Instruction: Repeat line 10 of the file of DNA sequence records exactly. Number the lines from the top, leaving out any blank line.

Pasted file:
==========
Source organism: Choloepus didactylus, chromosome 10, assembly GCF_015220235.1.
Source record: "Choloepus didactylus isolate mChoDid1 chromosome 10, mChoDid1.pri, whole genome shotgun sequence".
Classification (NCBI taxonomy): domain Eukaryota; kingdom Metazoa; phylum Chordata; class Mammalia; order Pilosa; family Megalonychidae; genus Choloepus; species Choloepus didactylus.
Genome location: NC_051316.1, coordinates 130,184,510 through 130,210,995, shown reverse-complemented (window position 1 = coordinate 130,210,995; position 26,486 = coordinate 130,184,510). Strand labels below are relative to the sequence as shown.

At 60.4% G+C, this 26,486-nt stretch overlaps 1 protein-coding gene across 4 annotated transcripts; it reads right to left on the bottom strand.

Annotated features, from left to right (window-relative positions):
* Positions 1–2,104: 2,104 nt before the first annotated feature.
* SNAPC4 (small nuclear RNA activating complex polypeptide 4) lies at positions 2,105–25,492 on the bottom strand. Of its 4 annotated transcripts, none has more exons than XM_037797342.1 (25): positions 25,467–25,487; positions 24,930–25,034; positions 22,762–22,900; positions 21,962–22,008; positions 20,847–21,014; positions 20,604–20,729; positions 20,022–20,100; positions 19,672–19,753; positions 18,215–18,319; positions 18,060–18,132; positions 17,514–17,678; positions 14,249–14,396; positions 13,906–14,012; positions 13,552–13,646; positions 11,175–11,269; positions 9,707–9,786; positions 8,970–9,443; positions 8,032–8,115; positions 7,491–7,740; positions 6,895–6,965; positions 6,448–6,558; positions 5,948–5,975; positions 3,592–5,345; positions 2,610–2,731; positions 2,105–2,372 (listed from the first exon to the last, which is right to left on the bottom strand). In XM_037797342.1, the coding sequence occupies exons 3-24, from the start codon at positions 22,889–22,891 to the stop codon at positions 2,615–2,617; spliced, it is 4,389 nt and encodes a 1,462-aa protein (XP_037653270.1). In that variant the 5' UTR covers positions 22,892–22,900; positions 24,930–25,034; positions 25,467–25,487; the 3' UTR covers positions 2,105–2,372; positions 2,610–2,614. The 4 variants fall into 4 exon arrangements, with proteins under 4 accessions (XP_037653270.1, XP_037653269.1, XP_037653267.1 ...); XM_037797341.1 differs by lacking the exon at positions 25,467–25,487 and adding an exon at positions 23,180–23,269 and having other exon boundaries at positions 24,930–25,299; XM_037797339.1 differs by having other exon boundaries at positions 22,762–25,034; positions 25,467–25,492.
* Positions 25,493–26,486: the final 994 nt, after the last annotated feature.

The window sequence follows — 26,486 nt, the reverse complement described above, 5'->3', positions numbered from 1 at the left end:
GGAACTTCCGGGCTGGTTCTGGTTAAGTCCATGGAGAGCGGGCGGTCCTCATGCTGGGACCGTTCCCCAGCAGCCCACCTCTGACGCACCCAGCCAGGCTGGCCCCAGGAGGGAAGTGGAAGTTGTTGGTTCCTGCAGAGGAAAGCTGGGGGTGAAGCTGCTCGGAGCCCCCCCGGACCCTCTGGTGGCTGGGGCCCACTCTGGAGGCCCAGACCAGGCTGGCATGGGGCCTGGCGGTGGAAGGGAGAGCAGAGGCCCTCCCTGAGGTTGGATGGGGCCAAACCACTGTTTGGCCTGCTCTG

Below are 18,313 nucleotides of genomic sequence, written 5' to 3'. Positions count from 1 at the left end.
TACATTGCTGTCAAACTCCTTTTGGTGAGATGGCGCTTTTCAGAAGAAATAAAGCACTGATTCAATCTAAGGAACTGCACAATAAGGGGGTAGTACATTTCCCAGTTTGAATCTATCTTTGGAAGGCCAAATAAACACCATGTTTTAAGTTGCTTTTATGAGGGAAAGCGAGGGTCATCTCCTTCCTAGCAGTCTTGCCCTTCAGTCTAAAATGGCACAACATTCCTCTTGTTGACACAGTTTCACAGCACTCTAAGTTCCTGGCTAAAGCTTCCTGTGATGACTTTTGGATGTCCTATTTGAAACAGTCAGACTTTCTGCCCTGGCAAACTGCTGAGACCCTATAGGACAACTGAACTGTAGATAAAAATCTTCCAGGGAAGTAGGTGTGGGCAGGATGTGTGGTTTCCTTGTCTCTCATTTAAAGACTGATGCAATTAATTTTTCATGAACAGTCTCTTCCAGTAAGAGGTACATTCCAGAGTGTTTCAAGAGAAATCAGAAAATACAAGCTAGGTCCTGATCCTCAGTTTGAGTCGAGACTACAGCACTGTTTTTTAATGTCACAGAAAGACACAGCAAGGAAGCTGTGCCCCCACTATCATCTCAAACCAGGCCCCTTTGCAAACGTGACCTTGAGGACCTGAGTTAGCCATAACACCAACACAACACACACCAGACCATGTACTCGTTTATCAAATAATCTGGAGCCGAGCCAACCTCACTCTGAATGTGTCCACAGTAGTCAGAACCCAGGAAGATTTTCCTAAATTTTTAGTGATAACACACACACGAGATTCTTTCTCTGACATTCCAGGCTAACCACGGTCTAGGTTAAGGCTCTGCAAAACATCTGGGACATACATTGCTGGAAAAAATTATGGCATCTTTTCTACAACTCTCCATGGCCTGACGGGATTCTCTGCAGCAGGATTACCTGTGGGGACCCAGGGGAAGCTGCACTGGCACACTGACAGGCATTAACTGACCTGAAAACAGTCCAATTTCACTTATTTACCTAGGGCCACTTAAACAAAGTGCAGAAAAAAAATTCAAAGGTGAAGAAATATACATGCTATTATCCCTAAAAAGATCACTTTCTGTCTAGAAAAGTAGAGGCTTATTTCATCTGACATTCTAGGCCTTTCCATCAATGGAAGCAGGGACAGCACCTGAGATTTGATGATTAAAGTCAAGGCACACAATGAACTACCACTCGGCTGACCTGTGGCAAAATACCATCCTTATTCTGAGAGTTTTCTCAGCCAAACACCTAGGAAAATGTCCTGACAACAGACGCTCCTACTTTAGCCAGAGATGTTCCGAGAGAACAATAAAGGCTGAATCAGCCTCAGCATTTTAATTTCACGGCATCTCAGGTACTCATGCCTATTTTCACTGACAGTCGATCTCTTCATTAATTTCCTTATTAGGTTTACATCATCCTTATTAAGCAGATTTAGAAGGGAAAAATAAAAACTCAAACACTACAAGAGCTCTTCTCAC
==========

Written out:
The window sequence follows — 26,486 nt, the reverse complement described above, 5'->3', positions numbered from 1 at the left end: